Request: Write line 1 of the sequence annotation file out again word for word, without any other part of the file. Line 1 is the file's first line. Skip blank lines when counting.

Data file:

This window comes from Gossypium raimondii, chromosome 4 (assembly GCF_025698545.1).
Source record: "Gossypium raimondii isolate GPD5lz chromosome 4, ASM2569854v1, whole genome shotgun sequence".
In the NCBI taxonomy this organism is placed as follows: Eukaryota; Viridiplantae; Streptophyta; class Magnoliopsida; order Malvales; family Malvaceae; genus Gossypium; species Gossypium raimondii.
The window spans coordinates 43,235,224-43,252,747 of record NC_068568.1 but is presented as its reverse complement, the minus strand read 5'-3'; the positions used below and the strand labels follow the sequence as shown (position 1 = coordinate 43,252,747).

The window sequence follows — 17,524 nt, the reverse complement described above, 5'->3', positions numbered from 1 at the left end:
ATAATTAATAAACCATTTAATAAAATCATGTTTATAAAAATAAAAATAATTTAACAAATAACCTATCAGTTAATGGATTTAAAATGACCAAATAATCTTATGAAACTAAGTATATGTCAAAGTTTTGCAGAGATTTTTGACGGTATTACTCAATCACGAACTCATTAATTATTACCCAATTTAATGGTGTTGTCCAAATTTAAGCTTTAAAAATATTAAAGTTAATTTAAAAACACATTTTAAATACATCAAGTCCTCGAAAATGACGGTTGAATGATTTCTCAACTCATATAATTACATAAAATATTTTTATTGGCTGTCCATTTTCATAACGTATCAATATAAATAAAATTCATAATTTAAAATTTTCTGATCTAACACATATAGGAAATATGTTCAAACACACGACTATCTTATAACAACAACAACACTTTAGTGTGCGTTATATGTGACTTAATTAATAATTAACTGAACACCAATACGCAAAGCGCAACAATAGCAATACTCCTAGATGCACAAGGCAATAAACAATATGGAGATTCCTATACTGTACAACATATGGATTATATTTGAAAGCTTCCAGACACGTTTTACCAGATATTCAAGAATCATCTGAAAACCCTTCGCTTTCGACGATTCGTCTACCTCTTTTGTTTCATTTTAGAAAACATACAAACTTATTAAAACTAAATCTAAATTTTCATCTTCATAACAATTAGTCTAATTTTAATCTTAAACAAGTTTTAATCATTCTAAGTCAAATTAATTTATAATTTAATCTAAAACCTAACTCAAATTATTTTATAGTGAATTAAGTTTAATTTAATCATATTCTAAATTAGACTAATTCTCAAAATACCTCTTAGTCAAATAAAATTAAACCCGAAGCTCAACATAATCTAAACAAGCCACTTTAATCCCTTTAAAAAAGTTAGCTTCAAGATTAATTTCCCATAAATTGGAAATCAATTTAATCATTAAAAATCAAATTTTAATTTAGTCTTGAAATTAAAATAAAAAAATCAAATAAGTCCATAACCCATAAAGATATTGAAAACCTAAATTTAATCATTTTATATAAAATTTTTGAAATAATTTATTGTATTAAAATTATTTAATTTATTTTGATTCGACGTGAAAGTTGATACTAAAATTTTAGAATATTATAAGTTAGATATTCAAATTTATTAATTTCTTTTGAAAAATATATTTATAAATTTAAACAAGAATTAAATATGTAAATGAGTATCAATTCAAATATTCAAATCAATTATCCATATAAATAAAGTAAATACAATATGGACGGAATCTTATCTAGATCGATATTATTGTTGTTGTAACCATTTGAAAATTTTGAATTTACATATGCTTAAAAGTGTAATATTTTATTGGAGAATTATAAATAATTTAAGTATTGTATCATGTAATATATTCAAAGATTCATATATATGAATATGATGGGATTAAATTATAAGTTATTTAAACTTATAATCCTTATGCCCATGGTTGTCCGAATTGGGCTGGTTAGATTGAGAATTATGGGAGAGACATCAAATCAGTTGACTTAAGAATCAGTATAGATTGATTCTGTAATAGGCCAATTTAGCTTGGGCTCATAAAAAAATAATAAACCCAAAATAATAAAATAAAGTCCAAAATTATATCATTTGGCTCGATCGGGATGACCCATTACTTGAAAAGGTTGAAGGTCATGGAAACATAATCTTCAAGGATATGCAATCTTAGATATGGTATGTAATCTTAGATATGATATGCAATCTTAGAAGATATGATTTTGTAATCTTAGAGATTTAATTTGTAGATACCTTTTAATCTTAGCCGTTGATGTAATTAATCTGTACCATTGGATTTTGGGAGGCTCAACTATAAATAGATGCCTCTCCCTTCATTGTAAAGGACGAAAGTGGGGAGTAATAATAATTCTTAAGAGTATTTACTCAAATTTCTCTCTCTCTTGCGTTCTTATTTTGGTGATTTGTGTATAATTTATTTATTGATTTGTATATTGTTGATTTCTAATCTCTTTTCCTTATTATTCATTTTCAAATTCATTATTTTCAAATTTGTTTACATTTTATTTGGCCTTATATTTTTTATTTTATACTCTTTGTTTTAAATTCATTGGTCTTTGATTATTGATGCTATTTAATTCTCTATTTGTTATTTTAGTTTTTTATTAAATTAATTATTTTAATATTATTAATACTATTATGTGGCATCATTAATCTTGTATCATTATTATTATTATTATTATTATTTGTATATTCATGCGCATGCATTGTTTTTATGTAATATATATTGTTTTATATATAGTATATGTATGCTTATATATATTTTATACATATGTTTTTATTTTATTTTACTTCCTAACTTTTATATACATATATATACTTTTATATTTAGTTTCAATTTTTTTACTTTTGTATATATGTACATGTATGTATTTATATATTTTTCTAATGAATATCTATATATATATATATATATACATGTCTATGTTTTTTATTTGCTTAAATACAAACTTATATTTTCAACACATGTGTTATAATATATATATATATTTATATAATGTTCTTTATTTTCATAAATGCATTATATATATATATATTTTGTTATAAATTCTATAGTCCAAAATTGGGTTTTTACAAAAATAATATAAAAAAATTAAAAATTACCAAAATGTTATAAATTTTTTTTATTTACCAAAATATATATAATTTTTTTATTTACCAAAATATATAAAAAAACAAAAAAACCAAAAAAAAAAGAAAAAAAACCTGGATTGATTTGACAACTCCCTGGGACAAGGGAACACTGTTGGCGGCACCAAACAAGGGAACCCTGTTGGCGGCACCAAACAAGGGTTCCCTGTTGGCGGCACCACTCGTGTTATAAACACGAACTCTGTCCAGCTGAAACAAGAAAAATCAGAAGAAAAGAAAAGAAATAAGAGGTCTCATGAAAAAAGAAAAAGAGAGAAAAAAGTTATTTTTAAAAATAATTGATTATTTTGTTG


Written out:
This window comes from Gossypium raimondii, chromosome 4 (assembly GCF_025698545.1).